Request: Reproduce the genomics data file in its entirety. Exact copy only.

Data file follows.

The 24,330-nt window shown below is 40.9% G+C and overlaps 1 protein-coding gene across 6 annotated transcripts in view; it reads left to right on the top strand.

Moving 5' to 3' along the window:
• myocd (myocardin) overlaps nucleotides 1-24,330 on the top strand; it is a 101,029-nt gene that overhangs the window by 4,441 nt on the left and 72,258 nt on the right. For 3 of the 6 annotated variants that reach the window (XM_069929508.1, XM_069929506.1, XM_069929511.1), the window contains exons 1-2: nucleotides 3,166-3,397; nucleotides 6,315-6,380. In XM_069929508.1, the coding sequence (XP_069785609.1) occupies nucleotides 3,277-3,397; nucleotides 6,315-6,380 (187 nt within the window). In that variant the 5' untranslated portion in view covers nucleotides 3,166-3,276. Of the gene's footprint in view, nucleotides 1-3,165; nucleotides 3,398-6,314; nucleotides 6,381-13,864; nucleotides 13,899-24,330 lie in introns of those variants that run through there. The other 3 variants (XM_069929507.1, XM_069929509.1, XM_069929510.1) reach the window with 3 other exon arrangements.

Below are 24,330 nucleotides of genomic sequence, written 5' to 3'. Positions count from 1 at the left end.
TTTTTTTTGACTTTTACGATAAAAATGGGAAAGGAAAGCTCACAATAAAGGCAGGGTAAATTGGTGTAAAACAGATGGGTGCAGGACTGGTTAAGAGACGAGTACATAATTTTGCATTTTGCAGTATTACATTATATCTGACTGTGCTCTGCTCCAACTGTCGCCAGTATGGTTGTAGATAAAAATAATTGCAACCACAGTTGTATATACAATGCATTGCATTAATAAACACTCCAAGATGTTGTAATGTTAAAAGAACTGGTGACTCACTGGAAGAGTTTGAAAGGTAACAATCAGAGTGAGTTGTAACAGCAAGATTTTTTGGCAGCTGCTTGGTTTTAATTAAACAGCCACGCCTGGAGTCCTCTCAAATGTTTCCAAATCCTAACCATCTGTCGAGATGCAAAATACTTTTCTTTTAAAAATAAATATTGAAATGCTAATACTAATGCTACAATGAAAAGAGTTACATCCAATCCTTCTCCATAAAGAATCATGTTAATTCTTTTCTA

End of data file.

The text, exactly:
The 24,330-nt window shown below is 40.9% G+C and overlaps 1 protein-coding gene across 6 annotated transcripts in view; it reads left to right on the top strand.

Moving 5' to 3' along the window:
• myocd (myocardin) overlaps nucleotides 1-24,330 on the top strand; it is a 101,029-nt gene that overhangs the window by 4,441 nt on the left and 72,258 nt on the right. For 3 of the 6 annotated variants that reach the window (XM_069929508.1, XM_069929506.1, XM_069929511.1), the window contains exons 1-2: nucleotides 3,166-3,397; nucleotides 6,315-6,380. In XM_069929508.1, the coding sequence (XP_069785609.1) occupies nucleotides 3,277-3,397; nucleotides 6,315-6,380 (187 nt within the window). In that variant the 5' untranslated portion in view covers nucleotides 3,166-3,276. Of the gene's footprint in view, nucleotides 1-3,165; nucleotides 3,398-6,314; nucleotides 6,381-13,864; nucleotides 13,899-24,330 lie in introns of those variants that run through there. The other 3 variants (XM_069929507.1, XM_069929509.1, XM_069929510.1) reach the window with 3 other exon arrangements.

Below are 24,330 nucleotides of genomic sequence, written 5' to 3'. Positions count from 1 at the left end.
TTTTTTTTGACTTTTACGATAAAAATGGGAAAGGAAAGCTCACAATAAAGGCAGGGTAAATTGGTGTAAAACAGATGGGTGCAGGACTGGTTAAGAGACGAGTACATAATTTTGCATTTTGCAGTATTACATTATATCTGACTGTGCTCTGCTCCAACTGTCGCCAGTATGGTTGTAGATAAAAATAATTGCAACCACAGTTGTATATACAATGCATTGCATTAATAAACACTCCAAGATGTTGTAATGTTAAAAGAACTGGTGACTCACTGGAAGAGTTTGAAAGGTAACAATCAGAGTGAGTTGTAACAGCAAGATTTTTTGGCAGCTGCTTGGTTTTAATTAAACAGCCACGCCTGGAGTCCTCTCAAATGTTTCCAAATCCTAACCATCTGTCGAGATGCAAAATACTTTTCTTTTAAAAATAAATATTGAAATGCTAATACTAATGCTACAATGAAAAGAGTTACATCCAATCCTTCTCCATAAAGAATCATGTTAATTCTTTTCTA